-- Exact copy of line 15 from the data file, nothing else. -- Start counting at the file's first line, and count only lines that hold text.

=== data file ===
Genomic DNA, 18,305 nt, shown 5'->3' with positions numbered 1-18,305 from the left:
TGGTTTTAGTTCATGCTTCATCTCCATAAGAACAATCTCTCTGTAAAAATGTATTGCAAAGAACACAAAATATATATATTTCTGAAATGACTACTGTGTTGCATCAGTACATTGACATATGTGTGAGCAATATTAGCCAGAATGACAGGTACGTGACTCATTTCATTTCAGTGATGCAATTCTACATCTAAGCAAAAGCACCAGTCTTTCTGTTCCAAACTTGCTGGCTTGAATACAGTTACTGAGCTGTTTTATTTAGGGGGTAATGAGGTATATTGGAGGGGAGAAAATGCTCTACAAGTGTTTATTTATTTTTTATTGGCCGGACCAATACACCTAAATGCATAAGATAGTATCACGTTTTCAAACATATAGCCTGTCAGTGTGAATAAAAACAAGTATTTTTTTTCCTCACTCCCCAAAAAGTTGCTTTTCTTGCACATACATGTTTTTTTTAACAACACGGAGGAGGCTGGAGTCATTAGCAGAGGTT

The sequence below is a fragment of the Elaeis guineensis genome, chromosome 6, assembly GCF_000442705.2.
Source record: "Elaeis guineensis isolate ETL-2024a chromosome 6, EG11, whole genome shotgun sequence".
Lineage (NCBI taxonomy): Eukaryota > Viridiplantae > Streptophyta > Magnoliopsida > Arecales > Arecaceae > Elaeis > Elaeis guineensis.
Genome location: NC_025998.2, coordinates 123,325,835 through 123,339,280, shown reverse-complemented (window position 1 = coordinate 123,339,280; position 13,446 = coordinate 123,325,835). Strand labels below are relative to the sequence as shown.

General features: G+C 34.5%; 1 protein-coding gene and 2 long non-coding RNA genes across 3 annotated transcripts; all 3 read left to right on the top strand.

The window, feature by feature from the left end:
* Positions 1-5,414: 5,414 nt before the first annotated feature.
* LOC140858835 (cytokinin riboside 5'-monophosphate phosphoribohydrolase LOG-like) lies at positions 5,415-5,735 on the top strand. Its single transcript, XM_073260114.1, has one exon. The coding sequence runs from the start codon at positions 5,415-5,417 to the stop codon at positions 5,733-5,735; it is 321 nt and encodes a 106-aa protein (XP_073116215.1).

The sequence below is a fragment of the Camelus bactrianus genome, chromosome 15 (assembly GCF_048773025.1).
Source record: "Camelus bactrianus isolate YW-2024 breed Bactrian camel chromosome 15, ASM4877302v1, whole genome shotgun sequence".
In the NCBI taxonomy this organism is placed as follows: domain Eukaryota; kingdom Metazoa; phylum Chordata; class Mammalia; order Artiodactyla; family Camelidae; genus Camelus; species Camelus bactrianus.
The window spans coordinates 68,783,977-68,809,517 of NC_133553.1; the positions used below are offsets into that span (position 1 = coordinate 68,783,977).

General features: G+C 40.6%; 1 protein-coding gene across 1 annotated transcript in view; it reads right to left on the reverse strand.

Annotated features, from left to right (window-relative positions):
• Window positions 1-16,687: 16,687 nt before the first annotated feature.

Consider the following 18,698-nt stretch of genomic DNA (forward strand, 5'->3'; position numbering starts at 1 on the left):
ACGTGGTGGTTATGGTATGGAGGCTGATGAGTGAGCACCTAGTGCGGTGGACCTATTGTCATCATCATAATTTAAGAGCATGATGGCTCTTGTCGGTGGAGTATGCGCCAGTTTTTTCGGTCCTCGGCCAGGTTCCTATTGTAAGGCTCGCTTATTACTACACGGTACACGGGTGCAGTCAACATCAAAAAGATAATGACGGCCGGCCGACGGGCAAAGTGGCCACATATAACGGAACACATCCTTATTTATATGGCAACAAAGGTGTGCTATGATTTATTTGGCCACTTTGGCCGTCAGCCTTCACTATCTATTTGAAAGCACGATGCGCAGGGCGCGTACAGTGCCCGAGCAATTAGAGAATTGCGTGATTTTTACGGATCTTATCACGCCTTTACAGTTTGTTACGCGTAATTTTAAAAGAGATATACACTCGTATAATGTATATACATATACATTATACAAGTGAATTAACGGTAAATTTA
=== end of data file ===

General features: G+C 40.6%; 1 protein-coding gene across 1 annotated transcript in view; it reads right to left on the reverse strand.